The amount of land burned last week is more than the total burned in all of 2018, and more than double the amount burned in 2017, according to data released by the California Department of Forestry and Fire Protection (Cal Fire).

The fires on Saturday burned part of the oldest state park in California, Big Basin Redwoods State Park in Santa Cruz County. Flames damaged historic buildings, the campground and "all of the infrastructure," said Christine McMorrow, a spokeswoman with Cal Fire. It wasn’t known whether redwood trees were engulfed.

The blazes threaten to outpace the state’s ability to respond. Nearly all of Cal Fire’s crews are in the field, with some working 72-hour shifts. Oregon, Washington, Nevada, New Mexico, Texas and other states sent firefighters, equipment or both. Officials said more than 13,000 fire personnel were on the scene.

"We have more people, but it’s not enough," Newsom said at a Friday news conference. "We have more air support, but it’s not enough."

Repeat fire trauma

Fires erupted beginning Aug. 15 when more than 1,200 lightning strikes hit the baking landscape within 72 hours.

Those came "the exact week that we were experiencing some of the hottest temperatures ever recorded in human history, 130-degree temperatures in the southern part of the state," Newsom said. It was "maybe the hottest modern recorded temperature in the history of the world," he said.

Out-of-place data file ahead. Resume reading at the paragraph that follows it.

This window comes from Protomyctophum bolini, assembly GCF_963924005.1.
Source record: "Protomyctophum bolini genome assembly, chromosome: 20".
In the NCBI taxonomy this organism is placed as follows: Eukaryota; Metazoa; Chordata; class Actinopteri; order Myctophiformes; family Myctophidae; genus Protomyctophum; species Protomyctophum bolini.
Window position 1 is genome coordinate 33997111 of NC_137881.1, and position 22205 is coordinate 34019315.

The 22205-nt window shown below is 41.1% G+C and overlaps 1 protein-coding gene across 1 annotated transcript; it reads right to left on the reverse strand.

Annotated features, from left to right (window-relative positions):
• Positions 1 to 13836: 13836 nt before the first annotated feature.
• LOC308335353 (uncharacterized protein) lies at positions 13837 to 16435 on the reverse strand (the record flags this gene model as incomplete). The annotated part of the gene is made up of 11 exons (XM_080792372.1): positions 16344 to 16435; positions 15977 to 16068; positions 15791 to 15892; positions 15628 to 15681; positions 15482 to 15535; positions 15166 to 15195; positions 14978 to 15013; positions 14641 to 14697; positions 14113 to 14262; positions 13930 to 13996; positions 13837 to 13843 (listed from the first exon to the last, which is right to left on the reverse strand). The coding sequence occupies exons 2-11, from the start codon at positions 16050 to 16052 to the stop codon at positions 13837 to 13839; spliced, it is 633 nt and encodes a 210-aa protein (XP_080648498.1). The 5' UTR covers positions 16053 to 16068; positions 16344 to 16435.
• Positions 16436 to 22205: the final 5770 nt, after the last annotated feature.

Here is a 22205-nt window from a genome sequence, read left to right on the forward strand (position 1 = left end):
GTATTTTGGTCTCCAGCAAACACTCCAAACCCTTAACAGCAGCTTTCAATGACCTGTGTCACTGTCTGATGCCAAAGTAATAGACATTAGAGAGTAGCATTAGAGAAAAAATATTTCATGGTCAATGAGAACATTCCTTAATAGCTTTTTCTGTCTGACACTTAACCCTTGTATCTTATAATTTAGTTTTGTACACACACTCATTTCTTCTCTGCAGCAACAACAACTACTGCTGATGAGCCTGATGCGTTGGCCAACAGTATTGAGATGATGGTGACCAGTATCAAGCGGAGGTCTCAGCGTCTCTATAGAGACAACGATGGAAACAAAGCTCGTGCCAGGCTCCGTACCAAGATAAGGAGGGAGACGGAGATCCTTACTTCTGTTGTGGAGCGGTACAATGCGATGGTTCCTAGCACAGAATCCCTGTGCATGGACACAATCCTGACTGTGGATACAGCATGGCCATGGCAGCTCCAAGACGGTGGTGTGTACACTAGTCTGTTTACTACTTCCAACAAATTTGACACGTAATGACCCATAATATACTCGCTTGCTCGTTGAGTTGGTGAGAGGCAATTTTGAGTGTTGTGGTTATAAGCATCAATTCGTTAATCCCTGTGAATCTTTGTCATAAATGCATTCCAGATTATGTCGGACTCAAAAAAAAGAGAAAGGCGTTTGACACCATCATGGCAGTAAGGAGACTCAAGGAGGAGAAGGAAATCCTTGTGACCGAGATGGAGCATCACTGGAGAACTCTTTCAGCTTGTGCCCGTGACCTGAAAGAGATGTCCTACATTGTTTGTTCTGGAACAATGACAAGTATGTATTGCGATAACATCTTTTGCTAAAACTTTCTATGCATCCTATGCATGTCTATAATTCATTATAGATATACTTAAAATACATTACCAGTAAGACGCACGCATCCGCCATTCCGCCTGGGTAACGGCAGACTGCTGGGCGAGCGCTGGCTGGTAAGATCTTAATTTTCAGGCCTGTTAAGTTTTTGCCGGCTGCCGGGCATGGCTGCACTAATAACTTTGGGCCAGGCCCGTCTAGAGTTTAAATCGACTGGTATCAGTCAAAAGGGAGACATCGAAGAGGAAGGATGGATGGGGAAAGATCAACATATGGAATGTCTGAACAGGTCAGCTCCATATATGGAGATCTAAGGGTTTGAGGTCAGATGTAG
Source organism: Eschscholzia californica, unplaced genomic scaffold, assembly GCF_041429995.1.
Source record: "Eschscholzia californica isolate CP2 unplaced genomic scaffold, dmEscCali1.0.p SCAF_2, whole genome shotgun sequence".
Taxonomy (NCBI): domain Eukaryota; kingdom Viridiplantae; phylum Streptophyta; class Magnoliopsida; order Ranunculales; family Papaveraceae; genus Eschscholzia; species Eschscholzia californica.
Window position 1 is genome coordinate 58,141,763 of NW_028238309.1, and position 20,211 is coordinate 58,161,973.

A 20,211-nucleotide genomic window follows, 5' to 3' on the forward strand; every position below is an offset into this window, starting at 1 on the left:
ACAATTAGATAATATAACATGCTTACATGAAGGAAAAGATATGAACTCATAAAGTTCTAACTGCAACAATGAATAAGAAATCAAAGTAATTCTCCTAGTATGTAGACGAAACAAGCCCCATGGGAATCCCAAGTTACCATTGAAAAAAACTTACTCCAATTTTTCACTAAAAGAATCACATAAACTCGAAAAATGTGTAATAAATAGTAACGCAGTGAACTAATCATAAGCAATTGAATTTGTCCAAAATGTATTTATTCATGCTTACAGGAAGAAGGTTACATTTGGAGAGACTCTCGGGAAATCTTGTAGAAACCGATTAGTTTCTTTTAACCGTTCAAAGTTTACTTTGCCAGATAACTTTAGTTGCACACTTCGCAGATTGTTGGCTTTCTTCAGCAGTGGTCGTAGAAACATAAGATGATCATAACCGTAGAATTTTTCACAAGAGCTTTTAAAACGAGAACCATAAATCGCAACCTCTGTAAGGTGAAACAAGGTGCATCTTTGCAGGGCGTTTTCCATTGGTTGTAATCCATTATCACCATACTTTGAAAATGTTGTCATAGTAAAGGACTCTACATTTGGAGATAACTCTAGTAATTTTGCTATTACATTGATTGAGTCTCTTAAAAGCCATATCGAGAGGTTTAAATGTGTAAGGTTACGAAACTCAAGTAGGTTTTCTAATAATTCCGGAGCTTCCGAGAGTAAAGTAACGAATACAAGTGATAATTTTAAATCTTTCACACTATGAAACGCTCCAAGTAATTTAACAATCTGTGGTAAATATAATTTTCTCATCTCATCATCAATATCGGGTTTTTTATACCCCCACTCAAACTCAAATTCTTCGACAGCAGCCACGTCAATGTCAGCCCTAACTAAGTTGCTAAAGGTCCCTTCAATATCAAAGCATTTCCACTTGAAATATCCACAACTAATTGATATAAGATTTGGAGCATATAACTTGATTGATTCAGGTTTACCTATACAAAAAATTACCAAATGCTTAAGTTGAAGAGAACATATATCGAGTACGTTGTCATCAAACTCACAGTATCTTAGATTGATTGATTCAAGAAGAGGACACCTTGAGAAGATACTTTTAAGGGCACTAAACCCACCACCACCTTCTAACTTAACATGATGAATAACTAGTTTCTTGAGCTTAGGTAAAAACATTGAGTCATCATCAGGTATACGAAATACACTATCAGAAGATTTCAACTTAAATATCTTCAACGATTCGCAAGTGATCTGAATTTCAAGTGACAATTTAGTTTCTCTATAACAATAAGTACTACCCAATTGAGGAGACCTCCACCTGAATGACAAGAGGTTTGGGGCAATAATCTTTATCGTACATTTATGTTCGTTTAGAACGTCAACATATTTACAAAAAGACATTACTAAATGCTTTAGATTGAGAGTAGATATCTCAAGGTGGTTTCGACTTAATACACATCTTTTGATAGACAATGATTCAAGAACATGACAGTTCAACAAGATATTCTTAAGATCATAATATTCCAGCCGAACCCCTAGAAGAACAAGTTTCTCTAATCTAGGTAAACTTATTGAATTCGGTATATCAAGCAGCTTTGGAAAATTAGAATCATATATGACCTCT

He was referring to the temperature of 130 degrees Fahrenheit on Aug. 16 in Death Valley, a high not reached on Earth in 89 years. The highest temperature ever recorded on the planet is 134 Fahrenheit. It was reached in 1913 in Death Valley. Its accuracy is disputed by some observers because there was a lack of modern technology (Climatewire, Aug. 18).

Altogether, more than 12,000 lightning strikes hit California last week, igniting over 600 fires. Firefighters knocked down smaller ones, but others merged into major "complex" fires.

The week was filled with horror stories and heroic efforts. Volunteers helped evacuate senior citizens from a Vacaville retirement home in the middle of the night as a fire raced toward the facility. Others helped rescue "dozens and dozens of individuals with intellectual disabilities" in Santa Clara, Newsom said.

Hundreds saw their homes destroyed.

"Tuesday night when I went to bed, I had a beautiful home on a beautiful ranch," Hank Hanson, 81, of Vacaville, told the Associated Press. "By Wednesday night, I have nothing but a bunch of ashes."

State Assemblywoman Cecilia Aguiar-Curry, who represents the Napa wine region, said at a news conference Friday that she has "half a dozen really good friends who don’t have a home right now."